If you are interested in selling these unique and beautiful paper bead necklaces to your friends and family, please just let me know. I will be bringing home many, many, many. For more pictures of the women and the beads click here, into Tiffany's flickr account. It is definitely worth a look-see.
Big hugs to you all, and thank you for sending me so much comment/e-mail love!
I was outside Charity for Peace giving a short lesson in English "conversation" to the street kids who hang out there while waiting for a meeeting. I had in my hand the book A Thousand Splendid Suns, written by the same man who wrote The Kite Runner. (Incidentally, I tore through the book in 2 days. Anyone looking for a great novel should pick it up). One of the CFP employees with whom I was speaking noticed the book and started asking about it's premise. "This one is in Afghanistan, yes?" I told him yes, it is a fictional book about Afghanistan.
"Ahhh, that place is so sad, just like this place," he told me. "I would like to know that place. It is also a place which is crying. I just pray for them for peace. But," he continued...."for them, they are fighting tribes against tribes, interests against interests. It is complicated and difficult. For us, we are fighting against our brothers. It is our family!! This should be easier, but it is not. I do not know how you end such a deep family problem. I am hoping. I am praying. We might, might be close. We should be close. It is coming slowly by slowly. And maybe those ones in Afghanistan..." he trailed off and tapped my book... "maybe those will also soon know some peace."
If you would like to know what you can do to help bring peace to northern Uganda, visit www.resolveuganda.org. Lobby Days are almost here, and even if you can't be in DC, you are only a phone call away from your representative. Participate in your democracy and if you care, let them know. You can click here to send a letter directly to your elected official. All you have to do is enter your own address, and the work is done for you. So easy! Send the letter that is provided, or write your own. It is coming, as they say here "slowly by slowly" and that isn't quite fast enough.
Friday, February 15, 2008
Today is my mom's birthday. Her gift from me is 2 hours + in this internet cafe, as the power flickers in and out, trying to get a few posts up. I hope you have a wonderful birthday, Mom, and a very special year. I miss you! Thank you for your love and support in all my crazy endeavors, and for chatty morning coffee time, across the country and sometimes across the world. I love you. xoxoxoxo (This picture is of myself, my brother, mom and dad, and was taken when my mom was just about my age! It is one of my very favorites)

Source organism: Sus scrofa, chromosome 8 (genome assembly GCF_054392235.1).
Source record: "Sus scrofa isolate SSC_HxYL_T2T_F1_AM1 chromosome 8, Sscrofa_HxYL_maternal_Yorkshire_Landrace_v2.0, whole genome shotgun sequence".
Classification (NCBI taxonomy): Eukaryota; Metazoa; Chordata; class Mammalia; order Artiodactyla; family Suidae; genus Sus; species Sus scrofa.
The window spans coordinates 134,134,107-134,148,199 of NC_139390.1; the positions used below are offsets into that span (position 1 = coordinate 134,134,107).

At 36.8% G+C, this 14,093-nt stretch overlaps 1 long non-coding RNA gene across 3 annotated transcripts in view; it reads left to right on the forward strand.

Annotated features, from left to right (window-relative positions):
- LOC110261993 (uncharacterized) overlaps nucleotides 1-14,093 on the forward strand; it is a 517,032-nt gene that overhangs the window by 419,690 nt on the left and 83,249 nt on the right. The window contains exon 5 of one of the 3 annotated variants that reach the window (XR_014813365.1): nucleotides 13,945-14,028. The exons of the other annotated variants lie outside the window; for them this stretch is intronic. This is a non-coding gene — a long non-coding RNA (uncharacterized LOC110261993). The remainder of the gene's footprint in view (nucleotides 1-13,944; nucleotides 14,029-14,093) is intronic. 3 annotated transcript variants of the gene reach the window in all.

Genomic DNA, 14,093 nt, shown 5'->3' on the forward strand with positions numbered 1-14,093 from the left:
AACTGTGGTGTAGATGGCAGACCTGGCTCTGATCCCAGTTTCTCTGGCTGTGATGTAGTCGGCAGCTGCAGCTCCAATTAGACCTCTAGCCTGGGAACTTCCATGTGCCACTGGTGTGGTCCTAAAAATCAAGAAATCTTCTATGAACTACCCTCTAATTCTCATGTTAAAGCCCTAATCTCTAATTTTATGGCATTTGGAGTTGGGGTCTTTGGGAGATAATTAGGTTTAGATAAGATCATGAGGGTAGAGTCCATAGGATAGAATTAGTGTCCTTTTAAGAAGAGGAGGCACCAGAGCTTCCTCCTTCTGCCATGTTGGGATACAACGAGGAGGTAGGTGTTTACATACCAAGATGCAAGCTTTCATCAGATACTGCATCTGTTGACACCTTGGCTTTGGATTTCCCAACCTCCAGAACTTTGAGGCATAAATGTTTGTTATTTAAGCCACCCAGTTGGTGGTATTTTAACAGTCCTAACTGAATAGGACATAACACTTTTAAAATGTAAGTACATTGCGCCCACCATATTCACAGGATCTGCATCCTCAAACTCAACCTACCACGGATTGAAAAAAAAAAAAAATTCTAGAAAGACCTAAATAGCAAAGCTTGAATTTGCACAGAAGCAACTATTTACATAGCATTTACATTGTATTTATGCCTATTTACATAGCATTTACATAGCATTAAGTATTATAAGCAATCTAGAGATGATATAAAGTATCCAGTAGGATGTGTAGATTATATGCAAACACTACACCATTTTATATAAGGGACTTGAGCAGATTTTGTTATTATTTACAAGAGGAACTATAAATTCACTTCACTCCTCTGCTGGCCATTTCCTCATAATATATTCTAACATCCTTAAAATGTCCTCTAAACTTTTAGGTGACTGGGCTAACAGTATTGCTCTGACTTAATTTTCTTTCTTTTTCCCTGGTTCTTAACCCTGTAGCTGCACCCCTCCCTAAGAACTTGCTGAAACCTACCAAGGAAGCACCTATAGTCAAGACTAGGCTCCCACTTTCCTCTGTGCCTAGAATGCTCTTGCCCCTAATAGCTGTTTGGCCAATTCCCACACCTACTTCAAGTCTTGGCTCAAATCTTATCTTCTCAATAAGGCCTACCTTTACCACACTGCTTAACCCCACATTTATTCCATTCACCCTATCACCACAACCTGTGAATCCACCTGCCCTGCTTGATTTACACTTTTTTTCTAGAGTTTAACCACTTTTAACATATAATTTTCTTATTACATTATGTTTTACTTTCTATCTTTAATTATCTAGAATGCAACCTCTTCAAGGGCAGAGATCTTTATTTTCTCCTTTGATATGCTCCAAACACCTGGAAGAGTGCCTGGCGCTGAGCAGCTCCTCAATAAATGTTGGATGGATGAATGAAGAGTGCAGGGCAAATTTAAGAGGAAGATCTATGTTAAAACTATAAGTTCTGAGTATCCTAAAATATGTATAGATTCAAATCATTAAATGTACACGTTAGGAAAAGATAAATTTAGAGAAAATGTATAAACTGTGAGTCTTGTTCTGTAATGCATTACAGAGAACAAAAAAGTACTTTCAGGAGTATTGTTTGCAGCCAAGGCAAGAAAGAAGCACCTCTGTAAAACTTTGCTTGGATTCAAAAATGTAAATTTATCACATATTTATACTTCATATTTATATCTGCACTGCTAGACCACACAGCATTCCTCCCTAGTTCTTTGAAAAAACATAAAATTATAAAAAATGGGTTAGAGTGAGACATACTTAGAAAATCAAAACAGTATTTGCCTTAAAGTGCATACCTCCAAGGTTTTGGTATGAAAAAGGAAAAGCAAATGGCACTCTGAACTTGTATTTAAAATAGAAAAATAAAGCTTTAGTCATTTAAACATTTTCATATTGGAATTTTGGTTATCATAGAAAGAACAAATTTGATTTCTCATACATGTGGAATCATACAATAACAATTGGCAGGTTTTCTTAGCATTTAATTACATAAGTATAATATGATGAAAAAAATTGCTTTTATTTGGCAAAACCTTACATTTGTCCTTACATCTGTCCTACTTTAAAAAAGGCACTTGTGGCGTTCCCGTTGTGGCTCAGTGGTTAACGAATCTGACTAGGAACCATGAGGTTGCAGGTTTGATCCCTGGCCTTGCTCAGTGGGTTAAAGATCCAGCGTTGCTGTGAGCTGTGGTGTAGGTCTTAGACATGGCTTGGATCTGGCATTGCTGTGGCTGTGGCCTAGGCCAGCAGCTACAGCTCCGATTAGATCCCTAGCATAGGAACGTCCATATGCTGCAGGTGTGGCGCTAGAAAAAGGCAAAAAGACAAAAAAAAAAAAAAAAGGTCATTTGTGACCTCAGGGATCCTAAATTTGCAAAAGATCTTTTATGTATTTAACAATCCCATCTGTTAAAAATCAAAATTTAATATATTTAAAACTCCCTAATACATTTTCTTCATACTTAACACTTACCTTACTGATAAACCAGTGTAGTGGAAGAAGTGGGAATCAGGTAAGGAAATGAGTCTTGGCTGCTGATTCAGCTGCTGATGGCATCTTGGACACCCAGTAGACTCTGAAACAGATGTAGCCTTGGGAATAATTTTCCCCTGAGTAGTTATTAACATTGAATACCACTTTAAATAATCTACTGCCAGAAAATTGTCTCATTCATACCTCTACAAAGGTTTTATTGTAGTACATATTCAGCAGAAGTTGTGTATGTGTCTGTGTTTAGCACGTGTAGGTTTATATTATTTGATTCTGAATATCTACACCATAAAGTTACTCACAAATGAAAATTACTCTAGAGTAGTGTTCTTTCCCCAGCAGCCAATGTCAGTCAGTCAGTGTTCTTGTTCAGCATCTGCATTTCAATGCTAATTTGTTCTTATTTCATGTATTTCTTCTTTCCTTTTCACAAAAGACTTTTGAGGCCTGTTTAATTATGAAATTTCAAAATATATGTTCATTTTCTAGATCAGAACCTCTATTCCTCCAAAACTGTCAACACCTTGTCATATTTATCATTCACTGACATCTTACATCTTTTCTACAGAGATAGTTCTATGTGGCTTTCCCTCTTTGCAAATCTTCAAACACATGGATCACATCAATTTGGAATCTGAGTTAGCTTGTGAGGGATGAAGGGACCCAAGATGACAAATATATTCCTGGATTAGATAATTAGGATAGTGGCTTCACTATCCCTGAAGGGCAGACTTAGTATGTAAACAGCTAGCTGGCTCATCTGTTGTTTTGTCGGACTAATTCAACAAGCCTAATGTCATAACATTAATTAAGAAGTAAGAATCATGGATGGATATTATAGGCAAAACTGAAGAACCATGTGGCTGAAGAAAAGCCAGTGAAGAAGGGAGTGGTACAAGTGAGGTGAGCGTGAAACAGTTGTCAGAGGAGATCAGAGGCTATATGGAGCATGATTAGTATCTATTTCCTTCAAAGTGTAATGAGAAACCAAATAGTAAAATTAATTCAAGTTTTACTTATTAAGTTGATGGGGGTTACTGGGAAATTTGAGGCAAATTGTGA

Today is Valentine’s Day and I miss Minh. After a day of working with TAKS and Paper to Pearls, I decided to head to Joyce’s house for a short visit. After all, there is no one in Gulu I love more! I walked in from town and turned down the dusty road toward her home. Four small boys raced bicycle rims past me, pushing the metal circles with sticks and shouting playfully at the funny “muno” (white person), in their neighborhood. In a moment, another child raced out to the road, and seeing me, ran back from where she came, crying “Abalo! Joyce! Abalo! Joooooyyyyyce!!!!!” I slowly made my way up the path, but within another instant there were the children, flying toward me, a tangle of arms and legs and ripped dresses and toothy grins. Joyce was toward the back, but pushed her way up to the front of the pack, and before I knew it she had leapt into my arms, her head on my shoulder, panting and out of breath from the sprint. Her small hand played with my hair for a moment before I put her down. The other children ran ahead to tell Carla that I was there, but Joyce stayed by my side chit-chatting in Luo, so much to tell about the day’s activities!
I spent the rest of the afternoon playing with all the children outside. There were many rounds of the perennial favorite: “everybody jump,” which is exactly as it sounds, and which we transformed into a type of “simon says” hybrid. They all sang their ABCs and several nursery songs, and I began teaching “You are My Sunshine” and a version of “London Bridges Falling Down”.